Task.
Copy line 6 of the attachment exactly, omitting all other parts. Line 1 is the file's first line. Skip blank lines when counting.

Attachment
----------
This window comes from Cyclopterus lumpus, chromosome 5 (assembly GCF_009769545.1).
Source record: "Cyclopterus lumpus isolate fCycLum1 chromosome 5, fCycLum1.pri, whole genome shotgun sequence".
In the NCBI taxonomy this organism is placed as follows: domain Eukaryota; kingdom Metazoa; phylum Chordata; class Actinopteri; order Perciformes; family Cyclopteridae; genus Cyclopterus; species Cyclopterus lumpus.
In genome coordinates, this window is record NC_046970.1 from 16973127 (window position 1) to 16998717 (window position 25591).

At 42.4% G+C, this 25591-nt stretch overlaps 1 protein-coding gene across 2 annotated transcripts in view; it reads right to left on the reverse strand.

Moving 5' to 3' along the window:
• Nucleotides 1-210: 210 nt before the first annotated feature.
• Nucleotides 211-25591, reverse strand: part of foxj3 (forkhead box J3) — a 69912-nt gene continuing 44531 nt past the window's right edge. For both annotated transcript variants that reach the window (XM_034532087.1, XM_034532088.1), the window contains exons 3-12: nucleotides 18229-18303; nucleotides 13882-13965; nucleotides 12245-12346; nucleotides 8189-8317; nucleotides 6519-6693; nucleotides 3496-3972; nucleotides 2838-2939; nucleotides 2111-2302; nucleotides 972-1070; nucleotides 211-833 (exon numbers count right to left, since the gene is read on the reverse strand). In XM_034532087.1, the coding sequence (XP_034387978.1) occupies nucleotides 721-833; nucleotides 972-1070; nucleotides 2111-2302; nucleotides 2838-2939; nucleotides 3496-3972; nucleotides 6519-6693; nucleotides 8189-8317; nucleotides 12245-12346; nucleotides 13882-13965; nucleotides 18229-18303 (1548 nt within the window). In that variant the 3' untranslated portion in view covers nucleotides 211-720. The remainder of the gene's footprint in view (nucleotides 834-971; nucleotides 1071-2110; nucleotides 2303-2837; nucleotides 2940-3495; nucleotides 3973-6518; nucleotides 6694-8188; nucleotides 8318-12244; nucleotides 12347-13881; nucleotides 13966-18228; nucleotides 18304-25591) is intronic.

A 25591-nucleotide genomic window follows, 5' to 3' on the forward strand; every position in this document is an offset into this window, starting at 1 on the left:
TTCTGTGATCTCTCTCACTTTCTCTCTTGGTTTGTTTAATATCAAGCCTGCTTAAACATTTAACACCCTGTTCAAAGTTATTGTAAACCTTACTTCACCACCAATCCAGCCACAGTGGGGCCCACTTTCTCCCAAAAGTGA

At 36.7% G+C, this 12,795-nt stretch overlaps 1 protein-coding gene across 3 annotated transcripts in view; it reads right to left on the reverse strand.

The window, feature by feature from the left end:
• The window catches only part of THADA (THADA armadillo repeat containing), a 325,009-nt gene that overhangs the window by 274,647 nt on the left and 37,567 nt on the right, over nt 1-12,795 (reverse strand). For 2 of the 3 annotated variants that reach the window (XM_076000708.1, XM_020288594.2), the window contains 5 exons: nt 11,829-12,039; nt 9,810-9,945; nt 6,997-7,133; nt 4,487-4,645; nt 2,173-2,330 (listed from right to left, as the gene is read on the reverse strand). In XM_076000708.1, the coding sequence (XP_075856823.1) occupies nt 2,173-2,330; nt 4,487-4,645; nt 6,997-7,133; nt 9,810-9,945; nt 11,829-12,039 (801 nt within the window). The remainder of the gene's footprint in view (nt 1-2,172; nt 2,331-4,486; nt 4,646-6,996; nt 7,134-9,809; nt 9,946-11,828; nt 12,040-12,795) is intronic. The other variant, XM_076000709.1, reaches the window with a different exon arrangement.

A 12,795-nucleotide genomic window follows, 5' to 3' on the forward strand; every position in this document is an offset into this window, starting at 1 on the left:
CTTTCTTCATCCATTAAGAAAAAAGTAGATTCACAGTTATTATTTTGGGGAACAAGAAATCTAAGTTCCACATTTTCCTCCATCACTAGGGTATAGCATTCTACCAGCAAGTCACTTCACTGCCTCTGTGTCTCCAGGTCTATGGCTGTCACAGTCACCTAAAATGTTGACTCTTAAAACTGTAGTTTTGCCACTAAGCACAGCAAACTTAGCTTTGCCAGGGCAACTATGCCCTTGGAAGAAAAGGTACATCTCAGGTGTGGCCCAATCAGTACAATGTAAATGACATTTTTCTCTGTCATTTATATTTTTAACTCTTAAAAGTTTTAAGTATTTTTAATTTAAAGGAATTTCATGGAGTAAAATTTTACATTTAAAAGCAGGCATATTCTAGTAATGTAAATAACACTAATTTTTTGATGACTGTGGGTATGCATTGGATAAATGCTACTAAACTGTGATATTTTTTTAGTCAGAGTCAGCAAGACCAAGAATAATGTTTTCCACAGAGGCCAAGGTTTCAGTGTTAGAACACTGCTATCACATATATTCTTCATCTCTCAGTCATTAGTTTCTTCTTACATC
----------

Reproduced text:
Moving 5' to 3' along the window: